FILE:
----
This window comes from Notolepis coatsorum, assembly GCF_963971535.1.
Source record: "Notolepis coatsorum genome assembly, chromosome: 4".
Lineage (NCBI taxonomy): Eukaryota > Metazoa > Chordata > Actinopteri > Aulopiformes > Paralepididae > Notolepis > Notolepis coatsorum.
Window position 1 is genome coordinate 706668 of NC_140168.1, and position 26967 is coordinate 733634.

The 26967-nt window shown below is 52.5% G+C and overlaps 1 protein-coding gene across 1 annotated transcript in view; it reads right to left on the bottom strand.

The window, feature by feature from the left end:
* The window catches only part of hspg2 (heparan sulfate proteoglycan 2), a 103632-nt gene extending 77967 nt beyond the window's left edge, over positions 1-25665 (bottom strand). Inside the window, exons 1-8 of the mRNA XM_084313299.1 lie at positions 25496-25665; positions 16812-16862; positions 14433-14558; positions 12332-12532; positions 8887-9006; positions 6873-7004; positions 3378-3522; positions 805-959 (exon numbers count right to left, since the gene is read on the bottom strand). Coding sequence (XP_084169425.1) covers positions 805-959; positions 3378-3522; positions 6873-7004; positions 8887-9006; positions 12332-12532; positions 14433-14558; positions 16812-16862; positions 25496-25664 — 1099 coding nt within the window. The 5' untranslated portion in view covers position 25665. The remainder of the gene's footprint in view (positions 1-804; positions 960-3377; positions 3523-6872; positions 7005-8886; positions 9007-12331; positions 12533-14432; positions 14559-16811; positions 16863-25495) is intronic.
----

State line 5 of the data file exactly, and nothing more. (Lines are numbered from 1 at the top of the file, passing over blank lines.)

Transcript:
The 26967-nt window shown below is 52.5% G+C and overlaps 1 protein-coding gene across 1 annotated transcript in view; it reads right to left on the bottom strand.